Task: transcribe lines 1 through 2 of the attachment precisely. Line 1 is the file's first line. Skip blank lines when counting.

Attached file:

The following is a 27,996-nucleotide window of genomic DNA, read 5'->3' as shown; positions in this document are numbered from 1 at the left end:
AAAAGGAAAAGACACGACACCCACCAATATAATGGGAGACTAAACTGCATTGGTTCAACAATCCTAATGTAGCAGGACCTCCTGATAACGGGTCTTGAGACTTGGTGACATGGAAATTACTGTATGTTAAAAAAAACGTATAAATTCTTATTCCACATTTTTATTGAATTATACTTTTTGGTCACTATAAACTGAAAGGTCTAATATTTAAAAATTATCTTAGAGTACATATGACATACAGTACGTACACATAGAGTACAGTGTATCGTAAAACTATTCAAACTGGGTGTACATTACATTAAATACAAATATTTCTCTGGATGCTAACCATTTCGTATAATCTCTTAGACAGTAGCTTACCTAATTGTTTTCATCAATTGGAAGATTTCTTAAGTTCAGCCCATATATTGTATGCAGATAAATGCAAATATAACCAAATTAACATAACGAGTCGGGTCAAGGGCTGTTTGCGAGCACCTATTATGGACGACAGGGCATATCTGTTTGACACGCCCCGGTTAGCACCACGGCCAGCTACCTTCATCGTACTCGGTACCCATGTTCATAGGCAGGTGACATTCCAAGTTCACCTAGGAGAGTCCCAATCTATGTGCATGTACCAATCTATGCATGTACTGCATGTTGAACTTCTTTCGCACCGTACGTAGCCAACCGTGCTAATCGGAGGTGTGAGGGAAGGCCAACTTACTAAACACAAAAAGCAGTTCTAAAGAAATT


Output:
The following is a 27,996-nucleotide window of genomic DNA, read 5'->3' as shown; positions in this document are numbered from 1 at the left end:
AAAAGGAAAAGACACGACACCCACCAATATAATGGGAGACTAAACTGCATTGGTTCAACAATCCTAATGTAGCAGGACCTCCTGATAACGGGTCTTGAGACTTGGTGACATGGAAATTACTGTATGTTAAAAAAAACGTATAAATTCTTATTCCACATTTTTATTGAATTATACTTTTTGGTCACTATAAACTGAAAGGTCTAATATTTAAAAATTATCTTAGAGTACATATGACATACAGTACGTACACATAGAGTACAGTGTATCGTAAAACTATTCAAACTGGGTGTACATTACATTAAATACAAATATTTCTCTGGATGCTAACCATTTCGTATAATCTCTTAGACAGTAGCTTACCTAATTGTTTTCATCAATTGGAAGATTTCTTAAGTTCAGCCCATATATTGTATGCAGATAAATGCAAATATAACCAAATTAACATAACGAGTCGGGTCAAGGGCTGTTTGCGAGCACCTATTATGGACGACAGGGCATATCTGTTTGACACGCCCCGGTTAGCACCACGGCCAGCTACCTTCATCGTACTCGGTACCCATGTTCATAGGCAGGTGACATTCCAAGTTCACCTAGGAGAGTCCCAATCTATGTGCATGTACCAATCTATGCATGTACTGCATGTTGAACTTCTTTCGCACCGTACGTAGCCAACCGTGCTAATCGGAGGTGTGAGGGAAGGCCAACTTACTAAACACAAAAAGCAGTTCTAAAGAAATT